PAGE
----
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Lady Gaga’s ‘Joanne’ genre bends to experimental country

Lady Gaga has released five studio albums since her major label debut in 2008.

Ever since she entered the music industry, her counterculture lyrics and eclectic musical taste have been the staple of her brand. Her new album, “Joanne,” explores a combination of different genres that are foreign to many of Gaga’s most faithful fans.

On first listen, the immediate impression of the album is, frankly, underwhelming.

The first song, “Diamond Heart,” wasn’t the most captivating example of Gaga’s new country-pop fusion, but it does a solid job of setting the tone for the rest of the album.

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lady gaga Joanne
Lady Gaga announces ‘Joanne,’ the iconic artist’s transition from her traditional pop sound to a genre-bending take on country. (Photo courtesy of Lady Gaga’s Twitter)

The second track, “A-YO,” displays the first signs of a more polished version of the hybrid genre.

As the album starts to take form, co-executive producer Mark Ronson’s contribution becomes more evident. Gaga and Ronson first collaborated on Wale’s 2009 song “Chillin,” but the chemistry on this album comes off as if they have been working together for decades.

The album reaches peaks, in spurts, where the material seems timeless.

Gaga has a unique knack for lulling the listener into a false sense of comfort and then shifting the song into a new key. Her ability to utilize the vibrato in her voice is comparable to Christina Aguilera.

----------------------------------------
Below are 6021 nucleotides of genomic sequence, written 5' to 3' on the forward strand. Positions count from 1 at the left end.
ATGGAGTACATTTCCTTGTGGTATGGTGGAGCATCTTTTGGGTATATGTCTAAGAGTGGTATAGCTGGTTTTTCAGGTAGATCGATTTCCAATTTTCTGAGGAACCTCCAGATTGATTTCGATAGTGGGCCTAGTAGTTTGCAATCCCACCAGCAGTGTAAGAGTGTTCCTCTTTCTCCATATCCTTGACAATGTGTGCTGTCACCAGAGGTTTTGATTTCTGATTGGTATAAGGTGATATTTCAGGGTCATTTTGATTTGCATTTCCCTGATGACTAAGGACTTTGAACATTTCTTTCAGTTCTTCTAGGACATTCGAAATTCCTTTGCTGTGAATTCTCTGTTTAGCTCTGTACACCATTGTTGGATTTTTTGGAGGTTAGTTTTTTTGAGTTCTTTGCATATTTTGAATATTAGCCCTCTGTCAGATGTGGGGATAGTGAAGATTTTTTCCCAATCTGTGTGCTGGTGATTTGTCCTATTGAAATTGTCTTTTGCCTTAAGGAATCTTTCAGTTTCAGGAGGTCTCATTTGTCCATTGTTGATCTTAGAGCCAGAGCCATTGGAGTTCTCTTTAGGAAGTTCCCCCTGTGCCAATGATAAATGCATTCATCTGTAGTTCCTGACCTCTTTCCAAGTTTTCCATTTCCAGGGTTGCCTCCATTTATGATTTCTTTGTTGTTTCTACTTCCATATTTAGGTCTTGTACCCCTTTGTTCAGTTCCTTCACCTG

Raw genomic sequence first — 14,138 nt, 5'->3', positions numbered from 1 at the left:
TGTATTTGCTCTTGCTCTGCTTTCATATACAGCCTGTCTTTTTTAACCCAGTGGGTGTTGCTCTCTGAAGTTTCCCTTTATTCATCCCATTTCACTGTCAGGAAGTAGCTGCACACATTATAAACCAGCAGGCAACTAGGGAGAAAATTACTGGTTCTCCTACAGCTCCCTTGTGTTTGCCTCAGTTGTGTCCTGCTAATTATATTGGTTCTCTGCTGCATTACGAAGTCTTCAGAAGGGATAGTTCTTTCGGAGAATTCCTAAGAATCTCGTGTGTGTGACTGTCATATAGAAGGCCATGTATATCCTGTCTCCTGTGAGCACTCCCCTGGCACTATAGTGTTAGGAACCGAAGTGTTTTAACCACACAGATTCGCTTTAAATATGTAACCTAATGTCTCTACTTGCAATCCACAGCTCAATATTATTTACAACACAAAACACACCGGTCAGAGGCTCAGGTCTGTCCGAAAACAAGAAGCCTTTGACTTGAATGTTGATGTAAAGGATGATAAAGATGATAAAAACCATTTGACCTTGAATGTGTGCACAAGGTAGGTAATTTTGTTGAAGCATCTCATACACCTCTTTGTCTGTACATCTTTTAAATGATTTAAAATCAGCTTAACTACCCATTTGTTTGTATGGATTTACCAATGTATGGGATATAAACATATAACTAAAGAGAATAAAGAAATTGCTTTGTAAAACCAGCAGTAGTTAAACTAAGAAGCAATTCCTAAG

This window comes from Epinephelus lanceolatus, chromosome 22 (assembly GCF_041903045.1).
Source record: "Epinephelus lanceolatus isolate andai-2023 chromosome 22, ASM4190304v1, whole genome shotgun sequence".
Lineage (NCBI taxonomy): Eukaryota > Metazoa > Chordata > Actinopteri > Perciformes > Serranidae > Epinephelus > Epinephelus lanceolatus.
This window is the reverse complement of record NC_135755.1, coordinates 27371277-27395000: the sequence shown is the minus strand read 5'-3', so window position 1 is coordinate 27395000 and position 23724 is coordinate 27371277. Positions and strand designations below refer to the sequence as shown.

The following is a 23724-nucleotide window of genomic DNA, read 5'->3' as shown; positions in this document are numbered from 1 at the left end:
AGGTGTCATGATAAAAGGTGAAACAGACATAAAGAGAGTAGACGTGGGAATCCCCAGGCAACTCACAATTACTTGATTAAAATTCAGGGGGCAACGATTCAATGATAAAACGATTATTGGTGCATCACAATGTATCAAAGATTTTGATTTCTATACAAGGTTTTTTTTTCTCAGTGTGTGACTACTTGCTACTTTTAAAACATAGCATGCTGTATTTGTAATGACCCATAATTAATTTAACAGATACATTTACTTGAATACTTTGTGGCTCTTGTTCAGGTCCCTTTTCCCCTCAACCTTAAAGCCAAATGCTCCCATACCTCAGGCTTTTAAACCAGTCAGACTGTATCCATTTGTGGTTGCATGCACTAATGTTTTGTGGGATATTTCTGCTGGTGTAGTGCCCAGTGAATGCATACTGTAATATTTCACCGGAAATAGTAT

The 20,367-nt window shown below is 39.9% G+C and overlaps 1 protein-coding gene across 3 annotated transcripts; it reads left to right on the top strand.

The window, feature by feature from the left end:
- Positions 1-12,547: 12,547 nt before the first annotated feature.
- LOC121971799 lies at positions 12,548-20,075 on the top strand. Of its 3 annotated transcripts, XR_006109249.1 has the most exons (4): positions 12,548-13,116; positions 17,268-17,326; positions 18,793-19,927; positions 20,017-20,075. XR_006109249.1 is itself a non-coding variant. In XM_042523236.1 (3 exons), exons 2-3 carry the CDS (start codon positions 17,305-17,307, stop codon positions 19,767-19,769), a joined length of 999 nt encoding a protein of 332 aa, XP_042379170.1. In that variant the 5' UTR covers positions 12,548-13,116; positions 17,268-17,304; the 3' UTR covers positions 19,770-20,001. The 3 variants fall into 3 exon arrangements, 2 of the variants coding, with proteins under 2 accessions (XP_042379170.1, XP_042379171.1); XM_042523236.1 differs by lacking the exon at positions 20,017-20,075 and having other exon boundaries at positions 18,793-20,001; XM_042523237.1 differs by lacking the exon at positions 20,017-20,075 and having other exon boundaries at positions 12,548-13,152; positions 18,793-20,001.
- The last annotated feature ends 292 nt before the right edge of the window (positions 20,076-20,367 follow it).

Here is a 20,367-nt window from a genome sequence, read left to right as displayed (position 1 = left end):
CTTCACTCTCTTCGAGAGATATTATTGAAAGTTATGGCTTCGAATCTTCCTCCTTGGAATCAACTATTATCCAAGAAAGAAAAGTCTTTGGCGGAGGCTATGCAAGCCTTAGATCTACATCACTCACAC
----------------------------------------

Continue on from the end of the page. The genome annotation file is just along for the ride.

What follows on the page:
At its lowest points, the album fails to maintain interest, as Gaga resorts to shock value in the song, “Dancin’ in Circles.”

The true highlight of the album is a four-song stretch that begins with “Sinner’s Prayer.”

The excellence that Ronson and Gaga display is truly mind-blowing. During this stretch, the album experiences its most thought provoking moments lyrically, conceptually and musically.

“Hey Girl” covers themes of female empowerment lyrically while the synthesizer, played by Victor Axelrod, provides a soundscape that is ethereal.

Just when it seems the Ronson-Gaga duo can do no wrong, the album misses an opportunity of a fifth great song in a row with “Pinot Grigio.”

Although the song covers the important topic of Gaga’s reaction to her friend being diagnosed with cancer, the musical composition of the song was way off the mark and failed to reflect the emotion of the vocal performance.

Gaga’s latest effort still manages to be more than a solid body of work although there are a more than a few missteps.

Whether this a temporary step in a new direction or the foundation of a new genre is yet to be known.

However, if Gaga decides to build on this new sound, and completely works the kinks out, she might be able to set a trend that could change the sound of Top 40 radio.

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